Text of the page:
Mutations in FOXC2 cause hereditary lymphedema with distichiasis.21 The FHD of FOXC1 and FOXC2 have 98% sequence homology.21 An R121H missense mutation in helix 3 of the FOXC2 FHD displayed a similar migration pattern to that of the L130F mutation in FOXC1.21 The R121H and L130F proteins displayed a faster migration than did wild-type FOXC2 and wild-type FOXC1, respectively.21 Also, when treated with calf intestinal alkaline phosphatase, R121H and L130F displayed mobilities equal to those of wild-type FOXC2 and wild-type FOXC1, respectively.21 In both cases, the mutant proteins are predicted to not be phosphorylated to the full extent of the wild-type proteins. This similarity demonstrates how small changes in helix 3 of the FHD can result in great changes by altering the overall structure of the FOXC2 or FOXC1 protein.
The immunofluorescence results indicate that most of the L130F proteins are unable to localize to the nucleus (Figure 4), which is surprising because L130F is not in the regions of FOXC1 known to be directly involved in nuclear localization.23 Also, previous experiments have shown that, in many cases, substitution of a differently charged amino acid at any position disrupts the ability of the protein to localize to the nucleus to a greater extent than a substitution involving amino acids with the same charge.22 For example, a FOXC1 missense mutation involving 2 neutrally charged amino acid residues, I126A, resulted in the localization of 77% of the I126A proteins to the nucleus.25 However, when the I126 residue was replaced with a negatively charged glutamic acid residue or a positively charged lysine residue, none of the mutant proteins localized to the nucleus.25 This was not the case with the L130F mutation. Although leucine and phenylalanine are both neutrally charged, immunofluorescence showed that the L130F mutation severely disrupted the normal localization of the protein to the nucleus. Only 33.7% of the L130F proteins are able to localize exclusively to the nucleus. Because of the L130F mutation, the overall topology of the L130F protein may be altered in a manner that prevents the nuclear localization signal and nuclear localization accessory signal from being properly detected. However, the alteration in the phosphorylation pattern in the L130F protein may also contribute to the reduction in the transport of the mutant protein to the nucleus, because phosphorylation appears to regulate the nuclear transport of many transcription factors.28,29
Consistent with findings from previous studies,3,4 a single missense mutation in FOXC1 identified within a single family had variable phenotypic consequences. In the case of the 2 related individuals with the L130F mutation in FOXC1, both individuals were diagnosed as having AR syndrome. However, the mother had a mild form of the disease, whereas her son was severely affected and was diagnosed as having glaucoma at just 2 months of age. Stochastic events during development are likely to result in variable expression of downstream targets of FOXC1 in regard to the timing, location, and level of expression. Thus, although tight regulation of FOXC1 is essential for proper development, environmental factors and modifier genes may also contribute to phenotypic variability.18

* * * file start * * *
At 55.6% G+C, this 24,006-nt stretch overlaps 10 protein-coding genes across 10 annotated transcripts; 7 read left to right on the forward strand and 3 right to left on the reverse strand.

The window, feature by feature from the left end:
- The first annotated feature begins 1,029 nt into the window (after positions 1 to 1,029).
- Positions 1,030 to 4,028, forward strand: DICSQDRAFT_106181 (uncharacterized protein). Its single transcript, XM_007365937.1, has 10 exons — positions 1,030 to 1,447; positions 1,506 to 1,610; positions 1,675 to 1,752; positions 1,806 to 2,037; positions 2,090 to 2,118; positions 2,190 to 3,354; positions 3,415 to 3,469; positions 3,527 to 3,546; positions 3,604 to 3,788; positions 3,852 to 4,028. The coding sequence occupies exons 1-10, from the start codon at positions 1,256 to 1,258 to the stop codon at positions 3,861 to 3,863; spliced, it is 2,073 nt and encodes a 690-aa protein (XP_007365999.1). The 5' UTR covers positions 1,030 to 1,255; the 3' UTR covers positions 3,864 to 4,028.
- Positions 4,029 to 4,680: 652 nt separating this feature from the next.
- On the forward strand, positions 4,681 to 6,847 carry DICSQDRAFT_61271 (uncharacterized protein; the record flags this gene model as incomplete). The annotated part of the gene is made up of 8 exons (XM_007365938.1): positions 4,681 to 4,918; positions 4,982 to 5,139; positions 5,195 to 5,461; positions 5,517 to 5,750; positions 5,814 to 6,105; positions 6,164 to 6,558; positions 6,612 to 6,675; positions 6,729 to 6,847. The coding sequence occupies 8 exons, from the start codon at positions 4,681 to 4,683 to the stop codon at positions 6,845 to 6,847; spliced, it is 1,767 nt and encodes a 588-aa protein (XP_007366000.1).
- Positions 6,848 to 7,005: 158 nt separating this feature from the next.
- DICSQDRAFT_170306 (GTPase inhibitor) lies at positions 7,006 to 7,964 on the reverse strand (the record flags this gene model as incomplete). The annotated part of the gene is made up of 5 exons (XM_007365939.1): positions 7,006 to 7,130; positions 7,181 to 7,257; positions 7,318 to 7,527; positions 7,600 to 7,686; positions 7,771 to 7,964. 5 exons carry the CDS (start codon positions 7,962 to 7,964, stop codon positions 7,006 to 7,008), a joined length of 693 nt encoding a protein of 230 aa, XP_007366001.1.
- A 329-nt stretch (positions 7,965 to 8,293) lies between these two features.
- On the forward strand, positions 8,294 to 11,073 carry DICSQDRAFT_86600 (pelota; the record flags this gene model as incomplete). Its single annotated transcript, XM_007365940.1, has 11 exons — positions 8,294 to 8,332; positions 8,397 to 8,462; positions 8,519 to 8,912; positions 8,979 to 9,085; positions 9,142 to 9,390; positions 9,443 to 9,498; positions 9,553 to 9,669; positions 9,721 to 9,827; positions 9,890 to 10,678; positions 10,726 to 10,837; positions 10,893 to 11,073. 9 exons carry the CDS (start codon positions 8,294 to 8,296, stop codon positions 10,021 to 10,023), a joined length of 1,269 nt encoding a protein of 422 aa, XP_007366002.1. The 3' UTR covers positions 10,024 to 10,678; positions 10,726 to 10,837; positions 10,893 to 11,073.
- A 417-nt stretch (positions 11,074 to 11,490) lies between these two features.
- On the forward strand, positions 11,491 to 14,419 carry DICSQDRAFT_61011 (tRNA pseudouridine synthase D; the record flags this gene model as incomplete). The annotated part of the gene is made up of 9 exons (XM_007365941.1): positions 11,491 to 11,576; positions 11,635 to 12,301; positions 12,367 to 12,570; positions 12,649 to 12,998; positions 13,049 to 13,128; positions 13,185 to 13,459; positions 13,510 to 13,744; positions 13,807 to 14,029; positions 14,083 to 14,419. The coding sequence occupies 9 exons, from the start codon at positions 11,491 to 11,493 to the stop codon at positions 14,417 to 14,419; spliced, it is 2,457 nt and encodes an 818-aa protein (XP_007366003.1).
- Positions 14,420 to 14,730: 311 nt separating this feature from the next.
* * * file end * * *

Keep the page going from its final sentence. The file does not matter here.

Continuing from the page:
Investigation of the L130F mutation also gives important insight into the likely effects of mutations of other FOX genes. A mutation equivalent to L130F has been found in the FOXL2 gene,30 where a C-to-T transition at codon position 106 (553C>T; L106F) was detected in a patient with blepharophimosis-ptosis-epicanthus inversus syndrome.30 The leucine residue at position 130 in FOXC1, which is equivalent to that at position 106 in FOXL2, is highly conserved in other FOX genes. There are at least 43 members in the human FOX gene family,31 and this L130 residue is found in 24 of those genes.30 As for L130F, we predict that the L106F FOXL2 mutation is also likely to disrupt protein function severely. A mutation of this conserved leucine residue is likely to lead to adverse functional consequences in all FOX proteins.
In this study, we report the identification of a novel missense mutation in FOXC1, L130F. The severe disruption of FOXC1 function as a result of the disease-causing L130F mutation is consistent with previously studied missense mutations located within helix 3.21 The L130F FOXC1 mutation is one of the most disruptive FOXC1 mutations studied because this mutation disrupts nuclear localization and impairs DNA binding, which subsequently impedes transcriptional activation. Thus, the analysis of the L130F missense mutation provides further insight into how disruptions in the FOXC1 FHD lead to human AR syndrome.
Correspondence: Michael A. Walter, PhD, Department of Medical Genetics, 839 Medical Sciences Bldg, University of Alberta, Edmonton, Alberta, Canada T6G 2H7 (firstname.lastname@example.org).
Submitted for Publication: June 30, 2006; final revision received September 13, 2006; accepted September 20, 2006.
Financial Disclosure: None reported.
Funding/Support: This study was supported by grant G118160216 from the Canadian Institute for Health Research (Dr Walter).
Acknowledgment: We thank May Yu for tissue culture expertise, Wim Wuyts, MD, for providing phenotypic information about the patients, and Fred Berry, PhD, for many enlightening discussions.